Highest and Cheapest Gas Prices by Country

Price Rank Country $/Gallon Premium Pain at the Pump Price Rank Country $/Gallon Premium Pain at the Pump
1  Norway  $9.69  48 29 Poland $7.01 15
2  Denmark  $9.37  42 30 Cyprus $6.96 33
3  Italy  $9.35  29 31 Bulgaria $6.94 5
4  Netherlands  $9.35  37 32 Australia $6.75 49
5  Greece  $9.23  23 33 Singapore $6.70 45
6  Sweden  $8.97  44 34 Romania $6.59 7
7  Hong Kong  $8.89  31 35 Chile $6.54 17
8  Portugal  $8.85  21 36 Brazil $6.41 13
9  U.K.  $8.84  34 37 India $6.06 1
10  Belgium  $8.82  37 38 Canada $5.75 46
11  France  $8.72  35 39 S. Africa $5.72 8
12  Finland  $8.59  40 40 Seychelles $5.53 14
13  Germany  $8.56  36 41 Argentina $5.44 16
14  Ireland  $8.34  39 42 China $5.31 4
15  Switzerland  $7.95  47 43 Thailand $4.96 6
16  Slovakia  $7.93  19 44  U.S.  $4.19  50
17  Hungary  $7.69  11 45  Indonesia  $4.11  3
18  Czech Rep.  $7.59  22 46  Russia  $3.71  29
19  Japan  $7.58  41 47  Malaysia  $3.00  24
20  S. Korea  $7.57  26 48  Mexico  $3.20  27
21  Spain  $7.55  32 49  Iran  $2.78  18
22  Slovenia  $7.54  28 50  Nigeria  $2.33  2
23  Austria  $7.45  43 51  UAE  $1.89  53
24  Malta  $7.32  25 52  Egypt  $1.73  10
25  Latvia  $7.26  9 53  Kuwait  $0.88  54
26  Luxembourg  $7.24  51 54  Saudi Arabia  $0.61  52
27 Lithuania $7.24 12 55  Venezuela  $0.09  55
28 Estonia $7.05 20

 

The table above is based on this Bloomberg articleHighest & Cheapest Gas Prices by Country“:

“The cost of a gallon of gasoline ranks with bad weather as one of the most universal complaints. In the U.S., the price of gas is getting even more attention than usual this year as presidential contenders battle over energy policy.

What’s lost in the debate is how much the U.S. and other countries actually pay for gas, relative to one another and to their citizens’ wages. The ranking above sorts 55 countries by: a) the average retail price at the pump for a gallon of premium gas (from April 2 to 11), and b) by “pain at the pump,” which is measured by the percentage of average daily income needed to buy a gallon of fuel.”

MP: The world’s cheapest gas is found in Venezuela at $0.09 per gallon (cheaper than bottled water), where the cost of filling up the 39-gallon tank of a Chevrolet Suburban is only $3.51, compared with $163.41 in the U.S. The most expensive gas among these countries is India, based on the “pain at the pump” measure. A gallon of gas costs $6.06 in India, which is about 100% of per-capita daily income (based on annual per-capita GDP of $1,400). If gas was that expensive in the U.S., it would cost about $200 per gallon (based on annual per-capita GDP of $48,387). So even at $4 per gallon, gasoline here is a real bargain.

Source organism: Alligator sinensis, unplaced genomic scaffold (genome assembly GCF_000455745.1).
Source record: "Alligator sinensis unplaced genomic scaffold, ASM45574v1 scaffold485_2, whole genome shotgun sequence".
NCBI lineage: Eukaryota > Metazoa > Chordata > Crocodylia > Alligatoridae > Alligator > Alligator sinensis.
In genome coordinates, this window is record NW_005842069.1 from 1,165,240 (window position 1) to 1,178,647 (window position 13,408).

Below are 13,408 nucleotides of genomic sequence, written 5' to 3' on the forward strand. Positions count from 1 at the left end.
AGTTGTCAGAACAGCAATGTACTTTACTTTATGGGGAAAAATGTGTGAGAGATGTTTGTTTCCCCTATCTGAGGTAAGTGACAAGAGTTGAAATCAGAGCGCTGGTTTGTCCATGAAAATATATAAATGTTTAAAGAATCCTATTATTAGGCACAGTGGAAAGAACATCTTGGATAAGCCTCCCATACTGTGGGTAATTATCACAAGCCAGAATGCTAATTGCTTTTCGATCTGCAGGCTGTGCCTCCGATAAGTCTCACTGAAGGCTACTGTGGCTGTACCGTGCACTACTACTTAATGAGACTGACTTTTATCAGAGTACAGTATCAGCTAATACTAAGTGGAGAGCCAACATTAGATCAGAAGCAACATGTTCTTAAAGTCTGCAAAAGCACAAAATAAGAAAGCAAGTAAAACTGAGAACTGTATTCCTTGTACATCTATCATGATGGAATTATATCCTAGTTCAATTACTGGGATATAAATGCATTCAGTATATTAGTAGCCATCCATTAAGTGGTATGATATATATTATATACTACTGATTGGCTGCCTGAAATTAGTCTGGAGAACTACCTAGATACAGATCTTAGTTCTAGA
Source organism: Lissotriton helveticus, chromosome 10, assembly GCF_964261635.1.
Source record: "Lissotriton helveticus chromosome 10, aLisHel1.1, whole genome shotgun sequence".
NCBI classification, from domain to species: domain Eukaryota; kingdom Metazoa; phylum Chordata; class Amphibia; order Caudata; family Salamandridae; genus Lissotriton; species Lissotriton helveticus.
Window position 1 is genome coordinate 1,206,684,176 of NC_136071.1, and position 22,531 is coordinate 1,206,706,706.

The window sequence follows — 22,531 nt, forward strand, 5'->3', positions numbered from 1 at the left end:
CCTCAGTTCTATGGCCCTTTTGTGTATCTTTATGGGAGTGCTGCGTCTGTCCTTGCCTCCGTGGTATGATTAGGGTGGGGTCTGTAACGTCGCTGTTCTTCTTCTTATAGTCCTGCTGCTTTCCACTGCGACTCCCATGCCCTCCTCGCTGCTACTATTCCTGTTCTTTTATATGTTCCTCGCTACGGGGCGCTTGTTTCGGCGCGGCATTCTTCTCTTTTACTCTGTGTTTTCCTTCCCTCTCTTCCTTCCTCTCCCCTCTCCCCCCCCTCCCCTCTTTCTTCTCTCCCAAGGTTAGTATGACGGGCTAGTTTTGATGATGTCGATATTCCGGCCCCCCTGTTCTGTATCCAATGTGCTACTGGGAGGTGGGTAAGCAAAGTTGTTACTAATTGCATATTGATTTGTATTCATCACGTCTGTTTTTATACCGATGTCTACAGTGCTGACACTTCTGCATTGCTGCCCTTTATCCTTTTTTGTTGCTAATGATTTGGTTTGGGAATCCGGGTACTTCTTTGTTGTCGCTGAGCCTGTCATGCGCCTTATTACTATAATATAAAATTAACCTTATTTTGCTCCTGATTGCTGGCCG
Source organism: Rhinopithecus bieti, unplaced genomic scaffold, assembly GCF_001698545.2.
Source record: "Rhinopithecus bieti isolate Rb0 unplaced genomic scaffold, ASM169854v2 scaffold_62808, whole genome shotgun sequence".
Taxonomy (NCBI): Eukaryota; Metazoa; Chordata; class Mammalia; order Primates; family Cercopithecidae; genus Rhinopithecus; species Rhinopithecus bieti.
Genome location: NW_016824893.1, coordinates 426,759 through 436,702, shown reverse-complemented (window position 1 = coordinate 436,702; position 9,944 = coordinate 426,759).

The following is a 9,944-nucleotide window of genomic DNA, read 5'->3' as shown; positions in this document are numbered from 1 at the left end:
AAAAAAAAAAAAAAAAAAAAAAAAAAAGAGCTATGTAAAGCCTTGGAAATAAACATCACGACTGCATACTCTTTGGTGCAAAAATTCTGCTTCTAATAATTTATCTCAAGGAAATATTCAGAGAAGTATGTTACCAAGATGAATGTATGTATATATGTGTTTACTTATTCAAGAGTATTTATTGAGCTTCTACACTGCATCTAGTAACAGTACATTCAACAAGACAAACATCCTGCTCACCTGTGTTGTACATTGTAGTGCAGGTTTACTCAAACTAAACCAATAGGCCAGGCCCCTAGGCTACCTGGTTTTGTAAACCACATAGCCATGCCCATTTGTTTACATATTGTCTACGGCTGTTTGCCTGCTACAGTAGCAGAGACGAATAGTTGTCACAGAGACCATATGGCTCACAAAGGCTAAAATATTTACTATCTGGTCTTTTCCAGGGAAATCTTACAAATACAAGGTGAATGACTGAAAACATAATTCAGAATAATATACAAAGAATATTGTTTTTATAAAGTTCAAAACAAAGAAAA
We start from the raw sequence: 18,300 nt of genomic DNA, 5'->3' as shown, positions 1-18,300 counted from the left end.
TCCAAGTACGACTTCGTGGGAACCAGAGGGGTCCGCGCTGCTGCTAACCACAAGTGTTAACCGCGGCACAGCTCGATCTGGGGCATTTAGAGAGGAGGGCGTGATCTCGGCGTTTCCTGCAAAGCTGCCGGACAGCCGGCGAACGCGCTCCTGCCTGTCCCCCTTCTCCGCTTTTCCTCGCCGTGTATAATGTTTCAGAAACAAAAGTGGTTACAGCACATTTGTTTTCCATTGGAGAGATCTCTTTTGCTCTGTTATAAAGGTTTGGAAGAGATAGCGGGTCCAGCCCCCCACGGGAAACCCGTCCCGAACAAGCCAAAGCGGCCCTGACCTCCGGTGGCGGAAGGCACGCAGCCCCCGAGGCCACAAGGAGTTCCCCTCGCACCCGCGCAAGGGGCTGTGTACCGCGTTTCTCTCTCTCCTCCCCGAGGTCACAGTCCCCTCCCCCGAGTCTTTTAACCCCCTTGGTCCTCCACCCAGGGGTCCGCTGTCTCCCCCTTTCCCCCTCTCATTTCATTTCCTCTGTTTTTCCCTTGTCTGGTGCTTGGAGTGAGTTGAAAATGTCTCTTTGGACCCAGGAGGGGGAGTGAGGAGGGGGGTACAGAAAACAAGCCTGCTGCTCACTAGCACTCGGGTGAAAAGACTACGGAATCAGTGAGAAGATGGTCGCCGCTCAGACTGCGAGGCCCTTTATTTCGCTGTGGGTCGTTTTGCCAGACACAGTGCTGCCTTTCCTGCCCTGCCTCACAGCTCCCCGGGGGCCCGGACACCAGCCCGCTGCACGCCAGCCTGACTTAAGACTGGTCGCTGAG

Based on the price of gas relative to income, the U.S. ranked No. 50 out of 55 countries for the “pain at the pump” measure, and that was based on gas prices at their peak in the U.S. in early April. Now that U.S. prices have fallen by almost 20 cents in the last six weeks, the “pain at the pump” has eased somewhat – so quit your whining about “high” gas prices! Relative to income, we have some of the cheapest gas in the world.

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About Mark J. Perry 262 Articles

Affiliation: University of Michigan

Dr. Mark J. Perry is a professor of economics and finance in the School of Management at the Flint campus of the University of Michigan.

He holds two graduate degrees in economics (M.A. and Ph.D.) from George Mason University in Washington, D.C. and an MBA degree in finance from the Curtis L. Carlson School of Management at the University of Minnesota.

Since 1997, Professor Perry has been a member of the Board of Scholars for the Mackinac Center for Public Policy, a nonpartisan research and public policy institute in Michigan.

Visit: Carpe Diem

5 Comments on Highest and Cheapest Gas Prices by Country

  1. Why is Venezuela so cheap please expand on the reason. It would also be good to have included the goverment taxes on these.Your last sentance is moot and depends on each person position.

  2. Venezuela is so cheap because they are a net oil exporter and can produce oil at less than $0.09 per gallon. So to keep the populace happy and content the government permits it to be sold at that price. The oil producing company is nationalized.

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